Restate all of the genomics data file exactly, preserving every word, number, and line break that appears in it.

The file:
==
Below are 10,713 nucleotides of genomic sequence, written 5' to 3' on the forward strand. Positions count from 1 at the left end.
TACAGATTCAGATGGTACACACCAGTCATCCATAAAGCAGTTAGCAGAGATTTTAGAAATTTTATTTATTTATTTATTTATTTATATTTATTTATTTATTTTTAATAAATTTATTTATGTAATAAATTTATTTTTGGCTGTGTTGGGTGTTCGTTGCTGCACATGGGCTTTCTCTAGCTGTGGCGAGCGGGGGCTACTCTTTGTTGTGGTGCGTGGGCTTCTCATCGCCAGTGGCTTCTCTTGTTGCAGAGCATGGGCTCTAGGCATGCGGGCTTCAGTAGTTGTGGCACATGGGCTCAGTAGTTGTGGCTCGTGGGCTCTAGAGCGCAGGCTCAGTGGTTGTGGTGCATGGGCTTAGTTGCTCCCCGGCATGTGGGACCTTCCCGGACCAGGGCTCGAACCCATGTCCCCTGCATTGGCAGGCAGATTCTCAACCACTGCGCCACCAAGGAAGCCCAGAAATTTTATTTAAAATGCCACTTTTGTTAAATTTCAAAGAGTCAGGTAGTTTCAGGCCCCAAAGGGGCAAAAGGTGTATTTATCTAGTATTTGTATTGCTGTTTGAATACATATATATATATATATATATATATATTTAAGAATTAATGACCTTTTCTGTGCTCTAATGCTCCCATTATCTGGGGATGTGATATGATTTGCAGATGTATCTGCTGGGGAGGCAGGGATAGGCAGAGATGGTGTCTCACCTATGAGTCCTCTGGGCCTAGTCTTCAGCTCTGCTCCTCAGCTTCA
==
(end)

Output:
Below are 10,713 nucleotides of genomic sequence, written 5' to 3' on the forward strand. Positions count from 1 at the left end.
TACAGATTCAGATGGTACACACCAGTCATCCATAAAGCAGTTAGCAGAGATTTTAGAAATTTTATTTATTTATTTATTTATTTATATTTATTTATTTATTTTTAATAAATTTATTTATGTAATAAATTTATTTTTGGCTGTGTTGGGTGTTCGTTGCTGCACATGGGCTTTCTCTAGCTGTGGCGAGCGGGGGCTACTCTTTGTTGTGGTGCGTGGGCTTCTCATCGCCAGTGGCTTCTCTTGTTGCAGAGCATGGGCTCTAGGCATGCGGGCTTCAGTAGTTGTGGCACATGGGCTCAGTAGTTGTGGCTCGTGGGCTCTAGAGCGCAGGCTCAGTGGTTGTGGTGCATGGGCTTAGTTGCTCCCCGGCATGTGGGACCTTCCCGGACCAGGGCTCGAACCCATGTCCCCTGCATTGGCAGGCAGATTCTCAACCACTGCGCCACCAAGGAAGCCCAGAAATTTTATTTAAAATGCCACTTTTGTTAAATTTCAAAGAGTCAGGTAGTTTCAGGCCCCAAAGGGGCAAAAGGTGTATTTATCTAGTATTTGTATTGCTGTTTGAATACATATATATATATATATATATATATATTTAAGAATTAATGACCTTTTCTGTGCTCTAATGCTCCCATTATCTGGGGATGTGATATGATTTGCAGATGTATCTGCTGGGGAGGCAGGGATAGGCAGAGATGGTGTCTCACCTATGAGTCCTCTGGGCCTAGTCTTCAGCTCTGCTCCTCAGCTTCA